The Mahabharata - First Book
"Vaisampayana continued, 'Beholding the Pandavas and the son of Dhritarashtra accomplished in arms, Drona thought the time had come when he could demand the preceptorial fee. And, O king, assembling his pupils one day together, the preceptor Drona asked of them the fee, saying,
'Seize Drupada, the king of Panchala in battle and bring him unto me.
That shall be the most acceptable fee.'
Those warriors then answering, 'So be it', speedily mounted up on their chariots, and for bestowing upon their preceptor the fee he had demanded, marched out, accompanied by him.
Those bulls among men, smiting the Panchalas on their way, laid siege to the capital of the great Drupada. And Duryodhana and Karna and the mighty Yuyutsu, and Duhsasana and Vikarna and Jalasandha and Sulochana, — these and many other foremost of Kshatriya princes of great prowess, vied with one another in becoming the foremost in the attack.
And the princes, riding in first class chariots and following the cavalry, entered the hostile capital, and proceeded along the streets.
"Meanwhile, the king of Panchala, beholding that mighty force and hearing its loud clamour, came out of his palace, accompanied by his brothers. Though king Yajnasena was well-armed, the Kuru army assailed him with a shower of arrows, uttering their war-cry.
Yajnasena, however, not easy to be subdued in battle, approaching the Kurus upon his white chariot, began to rain his fierce arrows around.
"Before the battle commenced, Arjuna, beholding the pride of prowess displayed by the princes, addressed his preceptor, that best of Brahmanas, Drona, and said,
'We shall exert ourselves after these have displayed their prowess.
The king of Panchala can never be taken on the field of the battle by any of these.'
Having said this, the sinless son of Kunti surrounded by his brothers, waited outside the town at a distance of a mile from it.
Meanwhile Drupada beholding the Kuru host, rushed forward and pouring a fierce shower of arrows around, terribly afflicted the Kuru ranks. And such was his lightness of motion on the field of battle that, though he was fighting unsupported on a single chariot, the Kurus from panic supposed that there were many Drupadas opposed to them.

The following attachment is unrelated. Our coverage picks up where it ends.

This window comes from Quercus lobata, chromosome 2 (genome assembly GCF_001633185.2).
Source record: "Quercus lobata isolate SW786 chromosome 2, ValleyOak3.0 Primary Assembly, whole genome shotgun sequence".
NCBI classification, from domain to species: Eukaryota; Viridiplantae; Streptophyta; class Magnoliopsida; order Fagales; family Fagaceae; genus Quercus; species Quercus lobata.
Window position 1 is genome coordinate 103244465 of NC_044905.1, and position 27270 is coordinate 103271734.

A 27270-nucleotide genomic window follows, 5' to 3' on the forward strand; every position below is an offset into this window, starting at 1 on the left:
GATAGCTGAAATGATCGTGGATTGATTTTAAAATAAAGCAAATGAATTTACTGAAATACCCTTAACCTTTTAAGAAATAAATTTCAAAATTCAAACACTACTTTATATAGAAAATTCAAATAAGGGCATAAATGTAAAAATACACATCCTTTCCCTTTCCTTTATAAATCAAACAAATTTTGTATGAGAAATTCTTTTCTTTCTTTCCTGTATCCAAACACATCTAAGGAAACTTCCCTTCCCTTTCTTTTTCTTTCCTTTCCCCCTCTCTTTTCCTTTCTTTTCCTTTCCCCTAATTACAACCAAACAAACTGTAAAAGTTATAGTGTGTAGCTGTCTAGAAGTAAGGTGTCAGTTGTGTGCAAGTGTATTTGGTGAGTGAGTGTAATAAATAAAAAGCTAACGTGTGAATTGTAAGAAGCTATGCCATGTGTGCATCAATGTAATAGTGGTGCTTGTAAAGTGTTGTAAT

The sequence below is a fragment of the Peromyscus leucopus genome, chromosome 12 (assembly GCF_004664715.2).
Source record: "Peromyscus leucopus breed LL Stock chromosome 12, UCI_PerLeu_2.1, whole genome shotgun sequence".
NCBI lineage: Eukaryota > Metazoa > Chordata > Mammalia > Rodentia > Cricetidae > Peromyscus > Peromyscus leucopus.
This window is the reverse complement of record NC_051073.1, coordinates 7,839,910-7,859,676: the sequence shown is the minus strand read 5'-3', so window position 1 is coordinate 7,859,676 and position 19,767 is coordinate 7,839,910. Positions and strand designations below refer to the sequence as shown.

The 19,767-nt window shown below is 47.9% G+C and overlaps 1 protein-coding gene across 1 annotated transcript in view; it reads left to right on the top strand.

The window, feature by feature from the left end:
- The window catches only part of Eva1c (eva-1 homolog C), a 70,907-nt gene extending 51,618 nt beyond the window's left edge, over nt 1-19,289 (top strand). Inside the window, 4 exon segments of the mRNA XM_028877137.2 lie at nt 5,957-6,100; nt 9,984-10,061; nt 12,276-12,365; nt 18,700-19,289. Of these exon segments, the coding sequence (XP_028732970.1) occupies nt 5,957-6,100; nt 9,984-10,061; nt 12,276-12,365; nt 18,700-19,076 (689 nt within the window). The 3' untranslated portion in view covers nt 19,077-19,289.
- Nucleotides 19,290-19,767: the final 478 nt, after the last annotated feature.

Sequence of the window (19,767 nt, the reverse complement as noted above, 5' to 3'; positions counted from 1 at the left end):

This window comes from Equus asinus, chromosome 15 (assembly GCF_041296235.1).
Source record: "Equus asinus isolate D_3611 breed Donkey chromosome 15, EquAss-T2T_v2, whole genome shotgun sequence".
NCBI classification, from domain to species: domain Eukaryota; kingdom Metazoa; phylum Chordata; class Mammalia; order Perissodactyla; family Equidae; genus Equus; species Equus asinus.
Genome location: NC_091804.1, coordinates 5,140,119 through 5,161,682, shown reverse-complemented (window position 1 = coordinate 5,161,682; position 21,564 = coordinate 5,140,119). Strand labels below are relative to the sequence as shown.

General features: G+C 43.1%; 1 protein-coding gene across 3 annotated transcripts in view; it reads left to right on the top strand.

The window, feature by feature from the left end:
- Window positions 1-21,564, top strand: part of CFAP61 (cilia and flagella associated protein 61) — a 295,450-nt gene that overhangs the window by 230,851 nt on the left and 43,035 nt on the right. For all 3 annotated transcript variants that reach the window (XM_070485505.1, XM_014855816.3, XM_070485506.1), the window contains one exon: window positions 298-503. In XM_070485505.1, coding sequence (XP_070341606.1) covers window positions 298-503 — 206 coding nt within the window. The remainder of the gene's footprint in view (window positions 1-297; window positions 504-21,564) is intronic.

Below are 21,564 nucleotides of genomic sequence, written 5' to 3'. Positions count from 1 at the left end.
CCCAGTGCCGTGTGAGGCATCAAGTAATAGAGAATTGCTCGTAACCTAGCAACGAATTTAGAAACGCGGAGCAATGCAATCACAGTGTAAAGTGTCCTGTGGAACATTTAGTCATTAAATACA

And the fierce arrows of that monarch fell fast on all sides, till conchs and trumpets and drums by thousands began to be sounded by the Panchalas from their houses (giving the alarm). Then there arose from the mighty Panchala host a roar terrible as that of the lion, while the twang of their bow-strings seemed to rend the very heavens.
Then Duryodhana and Vikarna, Suvahu and Dirghalochana and Duhsasana becoming furious, began to shower their arrows upon the enemy. But the mighty bowman, Prishata's son, invincible in battle, though very much pierced with the arrows of the enemy, instantly began, O Bharata, to afflict the hostile ranks with greater vigour. And careering over the field of battle like a fiery wheel, king Drupada with his arrows smote Duryodhana and Vikarna and even the mighty Karna and many other heroic princes and numberless warriors, and slaked their thirst for battle.
Then all the citizens showered upon the Kurus various missiles like clouds showering rain-drops upon the earth. Young and old, they all rushed to battle, assailing the Kurus with vigour. The Kauravas, then, O Bharata, beholding the battle become frightful, broke and fled wailing towards the Pandavas.
"The Pandavas, hearing the terrible wail of the beaten host, reverentially saluted Drona and ascended their chariots. Then Arjuna hastily bidding Yudhishthira not to engage in the fight, rushed forward, appointing the sons of Madri (Nakula and Sahadeva) the protectors of his chariot-wheels, while Bhimasena ever fighting in the van, mace in hand, ran ahead.
The sinless Arjuna, thus accompanied by his brothers, hearing the shouts of the enemy, advanced towards them, filling the whole region with the rattle of his chariot-wheels. And like a Makara entering the sea, the mighty-armed Bhima, resembling a second Yama, mace in hand, entered the Panchala ranks, fiercely roaring like the ocean in a tempest.
And Bhima, mace in hand, first rushed towards the array of elephants in the hostile force, while Arjuna, proficient in battle, assailed that force with the prowess of his arms.
And Bhima, like the great Destroyer himself, began to slay those elephants with his mace. Those huge animals, like unto mountains, struck with Bhima's mace, had their heads broken into pieces. Covered with stream of blood, they began to fall upon the ground like cliffs loosened by thunder.
And the Pandavas prostrated on the ground elephants and horses and cars by thousands and slew many foot-soldiers and many car-warriors. Indeed, as a herdsman in the woods driveth before him with his staff countless cattle with ease, so did Vrikodara drive before him the chariots and elephants of the hostile force.
"Meanwhile, Phalguna, impelled by the desire of doing good unto Bharadwaja's son, assailed the son of Prishata with a shower of arrows and felled him from the elephant on which he was seated.
And, O monarch, Arjuna, like unto the terrible fire that consumeth all things at the end of the Yuga, began to prostrate on the ground horses and cars and elephants by thousands. The Panchalas and the Srinjayas, on the other hand, thus assailed by the Pandava, met him with a perfect shower of weapons of various kinds. And they sent up a loud shout and fought desperately with Arjuna.